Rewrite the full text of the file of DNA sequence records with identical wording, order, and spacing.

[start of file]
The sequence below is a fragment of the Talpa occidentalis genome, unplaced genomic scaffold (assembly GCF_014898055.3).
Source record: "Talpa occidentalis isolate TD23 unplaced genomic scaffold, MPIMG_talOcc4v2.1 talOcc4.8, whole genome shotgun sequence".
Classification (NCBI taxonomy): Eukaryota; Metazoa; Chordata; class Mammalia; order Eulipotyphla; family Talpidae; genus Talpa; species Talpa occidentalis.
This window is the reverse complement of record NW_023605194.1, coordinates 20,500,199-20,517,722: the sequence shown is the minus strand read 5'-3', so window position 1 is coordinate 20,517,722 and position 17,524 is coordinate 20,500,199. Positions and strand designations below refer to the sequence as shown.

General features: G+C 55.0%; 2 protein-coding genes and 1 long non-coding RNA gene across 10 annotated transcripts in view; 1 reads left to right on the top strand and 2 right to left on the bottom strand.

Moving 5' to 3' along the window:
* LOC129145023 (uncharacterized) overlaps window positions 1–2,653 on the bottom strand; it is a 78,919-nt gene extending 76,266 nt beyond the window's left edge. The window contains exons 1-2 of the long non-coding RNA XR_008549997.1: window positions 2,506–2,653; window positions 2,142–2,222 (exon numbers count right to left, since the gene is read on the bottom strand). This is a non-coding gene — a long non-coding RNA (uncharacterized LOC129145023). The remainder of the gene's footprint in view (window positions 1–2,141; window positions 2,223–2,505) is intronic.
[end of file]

The sequence below is a fragment of the Talpa occidentalis genome, unplaced genomic scaffold (assembly GCF_014898055.3).
Source record: "Talpa occidentalis isolate TD23 unplaced genomic scaffold, MPIMG_talOcc4v2.1 talOcc4.8, whole genome shotgun sequence".
Classification (NCBI taxonomy): Eukaryota; Metazoa; Chordata; class Mammalia; order Eulipotyphla; family Talpidae; genus Talpa; species Talpa occidentalis.
This window is the reverse complement of record NW_023605194.1, coordinates 20,500,199-20,517,722: the sequence shown is the minus strand read 5'-3', so window position 1 is coordinate 20,517,722 and position 17,524 is coordinate 20,500,199. Positions and strand designations below refer to the sequence as shown.

General features: G+C 55.0%; 2 protein-coding genes and 1 long non-coding RNA gene across 10 annotated transcripts in view; 1 reads left to right on the top strand and 2 right to left on the bottom strand.

Moving 5' to 3' along the window:
* LOC129145023 (uncharacterized) overlaps window positions 1–2,653 on the bottom strand; it is a 78,919-nt gene extending 76,266 nt beyond the window's left edge. The window contains exons 1-2 of the long non-coding RNA XR_008549997.1: window positions 2,506–2,653; window positions 2,142–2,222 (exon numbers count right to left, since the gene is read on the bottom strand). This is a non-coding gene — a long non-coding RNA (uncharacterized LOC129145023). The remainder of the gene's footprint in view (window positions 1–2,141; window positions 2,223–2,505) is intronic.